The effect of prenatal androgen exposure on sexual differentiation and postnatal growth in beef cattle
Putney, Dennis James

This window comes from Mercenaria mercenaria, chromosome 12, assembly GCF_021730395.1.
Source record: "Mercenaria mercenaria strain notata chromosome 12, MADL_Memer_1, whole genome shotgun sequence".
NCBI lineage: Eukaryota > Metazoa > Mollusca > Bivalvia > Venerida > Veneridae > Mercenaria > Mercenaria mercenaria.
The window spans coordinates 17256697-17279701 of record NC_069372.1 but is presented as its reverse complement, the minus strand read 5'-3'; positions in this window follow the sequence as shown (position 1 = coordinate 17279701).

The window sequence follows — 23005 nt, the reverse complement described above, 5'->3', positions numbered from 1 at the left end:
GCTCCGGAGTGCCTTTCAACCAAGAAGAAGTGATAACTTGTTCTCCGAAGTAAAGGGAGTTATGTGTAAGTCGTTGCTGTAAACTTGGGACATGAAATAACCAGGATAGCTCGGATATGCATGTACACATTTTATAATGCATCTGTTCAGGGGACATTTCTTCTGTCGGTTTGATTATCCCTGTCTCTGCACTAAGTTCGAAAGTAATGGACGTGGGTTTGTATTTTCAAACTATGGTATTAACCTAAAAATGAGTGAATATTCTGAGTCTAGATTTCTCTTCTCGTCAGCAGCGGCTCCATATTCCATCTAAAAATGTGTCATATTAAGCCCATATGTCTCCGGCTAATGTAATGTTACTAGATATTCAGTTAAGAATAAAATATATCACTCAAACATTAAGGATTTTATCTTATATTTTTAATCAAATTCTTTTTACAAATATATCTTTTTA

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Masculinization of the female fetus by administration of androgens has been studied in domestic and many laboratory species. Research concerned with cattle has been based solely on neonatal examination of the genital structures; no studies have reported on postnatal growth and development of androgenized offspring. In the present study, pregnant cows were treated with l 7α-methyl-testosterone (MET, 250 mg/d, sq) from day 40 through 60 of gestation to induce virilization of female fetuses. Control cows received no treatment. At parturition, the phenotypic characteristics of each calf were recorded, including birth weight, ano-genital distance and the appearance of the external genitalia. Calves were weighed every 28 days, and the effects of sex and age on body weight were determined. Blood serum was obtained twice weekly from female calves beginning at ≃230 days of age. Serum was analyzed for progesterone (P₄) concentration by radioimmunoassay and the P₄ profiles were used to estimate the age at puberty and estrous cycle lengths. At 4, 8 and 12 months of age blood samples were collected every 15 min for 12 h from three male, female and androgenized female calves. Serum was analyzed for growth hormone (GH), prolactin (PRL) and thyroxine (T₄) concentrations by radioimmunoassay. Visual examination of female calves born after MET exposure revealed that no external vulval opening was present; a penis, prepuce and scrotum had developed and gonads were not palpable in the scrotum. Mean birth weights were similar among male, untreated female and androgenized female calves, whereas weanling and yearling weights were greater (P < .07) in males and androgenized females than in untreated females. Androgen exposure did not affect the initiation or length of estrous cycles in female calves, however, puberty occurred at an earlier age (P < .05) compared with untreated heifers. Concentrations of GH in serum from androgenized female calves were generally lower than both males and untreated females, whereas concentrations of PRL and T₄ were similar to those of control female calves.
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